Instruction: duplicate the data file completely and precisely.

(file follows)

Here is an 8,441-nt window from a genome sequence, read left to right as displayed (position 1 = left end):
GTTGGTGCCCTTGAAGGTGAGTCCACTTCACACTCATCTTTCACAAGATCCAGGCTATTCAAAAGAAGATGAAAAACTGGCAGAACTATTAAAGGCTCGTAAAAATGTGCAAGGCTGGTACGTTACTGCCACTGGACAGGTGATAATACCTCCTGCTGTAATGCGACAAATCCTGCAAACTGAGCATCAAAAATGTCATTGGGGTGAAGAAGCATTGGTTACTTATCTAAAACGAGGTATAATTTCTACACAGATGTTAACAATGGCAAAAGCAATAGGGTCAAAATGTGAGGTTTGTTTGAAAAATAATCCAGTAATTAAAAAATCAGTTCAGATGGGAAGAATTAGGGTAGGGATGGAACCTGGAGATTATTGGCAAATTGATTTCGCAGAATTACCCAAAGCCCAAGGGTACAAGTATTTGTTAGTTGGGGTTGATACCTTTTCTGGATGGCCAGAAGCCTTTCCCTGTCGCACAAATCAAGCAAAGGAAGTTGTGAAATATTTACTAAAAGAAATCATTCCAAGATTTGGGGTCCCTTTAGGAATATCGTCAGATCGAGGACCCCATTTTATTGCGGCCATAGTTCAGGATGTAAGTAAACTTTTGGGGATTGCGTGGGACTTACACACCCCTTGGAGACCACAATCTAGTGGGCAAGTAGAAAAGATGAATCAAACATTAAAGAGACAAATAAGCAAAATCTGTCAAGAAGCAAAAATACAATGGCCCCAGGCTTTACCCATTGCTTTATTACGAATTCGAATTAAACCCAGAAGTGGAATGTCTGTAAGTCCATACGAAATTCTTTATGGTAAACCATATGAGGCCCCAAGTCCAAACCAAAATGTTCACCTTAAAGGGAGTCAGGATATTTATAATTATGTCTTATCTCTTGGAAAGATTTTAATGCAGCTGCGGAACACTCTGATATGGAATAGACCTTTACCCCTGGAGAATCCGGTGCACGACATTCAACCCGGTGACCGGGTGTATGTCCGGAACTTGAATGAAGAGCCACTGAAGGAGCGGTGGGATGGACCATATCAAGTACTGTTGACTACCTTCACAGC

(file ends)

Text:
Here is an 8,441-nt window from a genome sequence, read left to right as displayed (position 1 = left end):
GTTGGTGCCCTTGAAGGTGAGTCCACTTCACACTCATCTTTCACAAGATCCAGGCTATTCAAAAGAAGATGAAAAACTGGCAGAACTATTAAAGGCTCGTAAAAATGTGCAAGGCTGGTACGTTACTGCCACTGGACAGGTGATAATACCTCCTGCTGTAATGCGACAAATCCTGCAAACTGAGCATCAAAAATGTCATTGGGGTGAAGAAGCATTGGTTACTTATCTAAAACGAGGTATAATTTCTACACAGATGTTAACAATGGCAAAAGCAATAGGGTCAAAATGTGAGGTTTGTTTGAAAAATAATCCAGTAATTAAAAAATCAGTTCAGATGGGAAGAATTAGGGTAGGGATGGAACCTGGAGATTATTGGCAAATTGATTTCGCAGAATTACCCAAAGCCCAAGGGTACAAGTATTTGTTAGTTGGGGTTGATACCTTTTCTGGATGGCCAGAAGCCTTTCCCTGTCGCACAAATCAAGCAAAGGAAGTTGTGAAATATTTACTAAAAGAAATCATTCCAAGATTTGGGGTCCCTTTAGGAATATCGTCAGATCGAGGACCCCATTTTATTGCGGCCATAGTTCAGGATGTAAGTAAACTTTTGGGGATTGCGTGGGACTTACACACCCCTTGGAGACCACAATCTAGTGGGCAAGTAGAAAAGATGAATCAAACATTAAAGAGACAAATAAGCAAAATCTGTCAAGAAGCAAAAATACAATGGCCCCAGGCTTTACCCATTGCTTTATTACGAATTCGAATTAAACCCAGAAGTGGAATGTCTGTAAGTCCATACGAAATTCTTTATGGTAAACCATATGAGGCCCCAAGTCCAAACCAAAATGTTCACCTTAAAGGGAGTCAGGATATTTATAATTATGTCTTATCTCTTGGAAAGATTTTAATGCAGCTGCGGAACACTCTGATATGGAATAGACCTTTACCCCTGGAGAATCCGGTGCACGACATTCAACCCGGTGACCGGGTGTATGTCCGGAACTTGAATGAAGAGCCACTGAAGGAGCGGTGGGATGGACCATATCAAGTACTGTTGACTACCTTCACAGC